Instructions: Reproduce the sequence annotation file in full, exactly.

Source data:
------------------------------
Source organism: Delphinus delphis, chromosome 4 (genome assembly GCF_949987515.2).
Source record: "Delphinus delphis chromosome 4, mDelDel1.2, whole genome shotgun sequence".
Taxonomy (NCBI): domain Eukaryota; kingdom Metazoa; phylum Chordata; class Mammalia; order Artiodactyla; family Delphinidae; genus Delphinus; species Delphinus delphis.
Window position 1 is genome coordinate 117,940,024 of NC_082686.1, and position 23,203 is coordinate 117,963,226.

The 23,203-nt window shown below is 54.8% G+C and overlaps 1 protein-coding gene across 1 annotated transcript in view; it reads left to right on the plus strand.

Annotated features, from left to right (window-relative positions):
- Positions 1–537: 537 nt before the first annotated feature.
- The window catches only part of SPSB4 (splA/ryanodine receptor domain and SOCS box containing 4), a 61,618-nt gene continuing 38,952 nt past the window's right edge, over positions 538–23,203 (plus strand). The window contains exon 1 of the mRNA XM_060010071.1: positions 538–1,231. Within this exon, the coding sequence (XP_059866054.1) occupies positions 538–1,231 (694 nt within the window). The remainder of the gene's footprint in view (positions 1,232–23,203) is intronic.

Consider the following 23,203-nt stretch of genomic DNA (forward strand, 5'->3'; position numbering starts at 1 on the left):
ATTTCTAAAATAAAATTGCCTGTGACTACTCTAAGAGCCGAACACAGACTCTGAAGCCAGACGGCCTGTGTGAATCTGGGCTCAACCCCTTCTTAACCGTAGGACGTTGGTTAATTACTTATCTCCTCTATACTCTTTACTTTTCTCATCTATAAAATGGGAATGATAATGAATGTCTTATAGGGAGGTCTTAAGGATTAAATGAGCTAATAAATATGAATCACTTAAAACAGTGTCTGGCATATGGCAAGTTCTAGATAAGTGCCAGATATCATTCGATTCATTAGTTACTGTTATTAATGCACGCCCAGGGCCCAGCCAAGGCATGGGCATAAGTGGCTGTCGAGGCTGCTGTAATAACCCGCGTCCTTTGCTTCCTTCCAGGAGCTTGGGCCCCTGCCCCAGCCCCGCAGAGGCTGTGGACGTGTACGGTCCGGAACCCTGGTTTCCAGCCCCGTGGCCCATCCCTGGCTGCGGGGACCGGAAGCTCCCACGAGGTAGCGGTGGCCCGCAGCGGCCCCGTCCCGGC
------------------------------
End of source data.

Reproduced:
Source organism: Delphinus delphis, chromosome 4 (genome assembly GCF_949987515.2).
Source record: "Delphinus delphis chromosome 4, mDelDel1.2, whole genome shotgun sequence".
Taxonomy (NCBI): domain Eukaryota; kingdom Metazoa; phylum Chordata; class Mammalia; order Artiodactyla; family Delphinidae; genus Delphinus; species Delphinus delphis.
Window position 1 is genome coordinate 117,940,024 of NC_082686.1, and position 23,203 is coordinate 117,963,226.

The 23,203-nt window shown below is 54.8% G+C and overlaps 1 protein-coding gene across 1 annotated transcript in view; it reads left to right on the plus strand.

Annotated features, from left to right (window-relative positions):
- Positions 1–537: 537 nt before the first annotated feature.
- The window catches only part of SPSB4 (splA/ryanodine receptor domain and SOCS box containing 4), a 61,618-nt gene continuing 38,952 nt past the window's right edge, over positions 538–23,203 (plus strand). The window contains exon 1 of the mRNA XM_060010071.1: positions 538–1,231. Within this exon, the coding sequence (XP_059866054.1) occupies positions 538–1,231 (694 nt within the window). The remainder of the gene's footprint in view (positions 1,232–23,203) is intronic.

Consider the following 23,203-nt stretch of genomic DNA (forward strand, 5'->3'; position numbering starts at 1 on the left):
ATTTCTAAAATAAAATTGCCTGTGACTACTCTAAGAGCCGAACACAGACTCTGAAGCCAGACGGCCTGTGTGAATCTGGGCTCAACCCCTTCTTAACCGTAGGACGTTGGTTAATTACTTATCTCCTCTATACTCTTTACTTTTCTCATCTATAAAATGGGAATGATAATGAATGTCTTATAGGGAGGTCTTAAGGATTAAATGAGCTAATAAATATGAATCACTTAAAACAGTGTCTGGCATATGGCAAGTTCTAGATAAGTGCCAGATATCATTCGATTCATTAGTTACTGTTATTAATGCACGCCCAGGGCCCAGCCAAGGCATGGGCATAAGTGGCTGTCGAGGCTGCTGTAATAACCCGCGTCCTTTGCTTCCTTCCAGGAGCTTGGGCCCCTGCCCCAGCCCCGCAGAGGCTGTGGACGTGTACGGTCCGGAACCCTGGTTTCCAGCCCCGTGGCCCATCCCTGGCTGCGGGGACCGGAAGCTCCCACGAGGTAGCGGTGGCCCGCAGCGGCCCCGTCCCGGC